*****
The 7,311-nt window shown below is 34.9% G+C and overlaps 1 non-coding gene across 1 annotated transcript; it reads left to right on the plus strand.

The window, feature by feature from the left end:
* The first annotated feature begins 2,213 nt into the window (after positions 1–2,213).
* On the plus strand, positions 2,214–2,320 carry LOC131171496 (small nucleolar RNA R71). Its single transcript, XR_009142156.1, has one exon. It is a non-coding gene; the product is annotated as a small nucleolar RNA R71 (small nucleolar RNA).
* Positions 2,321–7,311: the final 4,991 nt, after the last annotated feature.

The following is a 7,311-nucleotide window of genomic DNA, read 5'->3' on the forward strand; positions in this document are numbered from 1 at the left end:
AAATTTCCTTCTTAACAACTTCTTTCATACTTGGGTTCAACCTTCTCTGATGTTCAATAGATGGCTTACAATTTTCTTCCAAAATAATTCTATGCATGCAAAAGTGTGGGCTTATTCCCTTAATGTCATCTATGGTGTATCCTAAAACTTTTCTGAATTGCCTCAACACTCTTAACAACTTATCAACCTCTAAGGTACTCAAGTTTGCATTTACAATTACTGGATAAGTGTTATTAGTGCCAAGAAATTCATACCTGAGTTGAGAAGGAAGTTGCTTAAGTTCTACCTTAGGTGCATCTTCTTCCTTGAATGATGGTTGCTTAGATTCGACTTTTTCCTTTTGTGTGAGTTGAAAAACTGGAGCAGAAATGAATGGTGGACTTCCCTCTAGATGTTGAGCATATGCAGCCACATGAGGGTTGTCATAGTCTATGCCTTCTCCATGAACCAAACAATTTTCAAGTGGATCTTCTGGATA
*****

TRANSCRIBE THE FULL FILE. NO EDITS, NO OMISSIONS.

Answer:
The 7,311-nt window shown below is 34.9% G+C and overlaps 1 non-coding gene across 1 annotated transcript; it reads left to right on the plus strand.

The window, feature by feature from the left end:
* The first annotated feature begins 2,213 nt into the window (after positions 1–2,213).
* On the plus strand, positions 2,214–2,320 carry LOC131171496 (small nucleolar RNA R71). Its single transcript, XR_009142156.1, has one exon. It is a non-coding gene; the product is annotated as a small nucleolar RNA R71 (small nucleolar RNA).
* Positions 2,321–7,311: the final 4,991 nt, after the last annotated feature.

The following is a 7,311-nucleotide window of genomic DNA, read 5'->3' on the forward strand; positions in this document are numbered from 1 at the left end:
AAATTTCCTTCTTAACAACTTCTTTCATACTTGGGTTCAACCTTCTCTGATGTTCAATAGATGGCTTACAATTTTCTTCCAAAATAATTCTATGCATGCAAAAGTGTGGGCTTATTCCCTTAATGTCATCTATGGTGTATCCTAAAACTTTTCTGAATTGCCTCAACACTCTTAACAACTTATCAACCTCTAAGGTACTCAAGTTTGCATTTACAATTACTGGATAAGTGTTATTAGTGCCAAGAAATTCATACCTGAGTTGAGAAGGAAGTTGCTTAAGTTCTACCTTAGGTGCATCTTCTTCCTTGAATGATGGTTGCTTAGATTCGACTTTTTCCTTTTGTGTGAGTTGAAAAACTGGAGCAGAAATGAATGGTGGACTTCCCTCTAGATGTTGAGCATATGCAGCCACATGAGGGTTGTCATAGTCTATGCCTTCTCCATGAACCAAACAATTTTCAAGTGGATCTTCTGGATA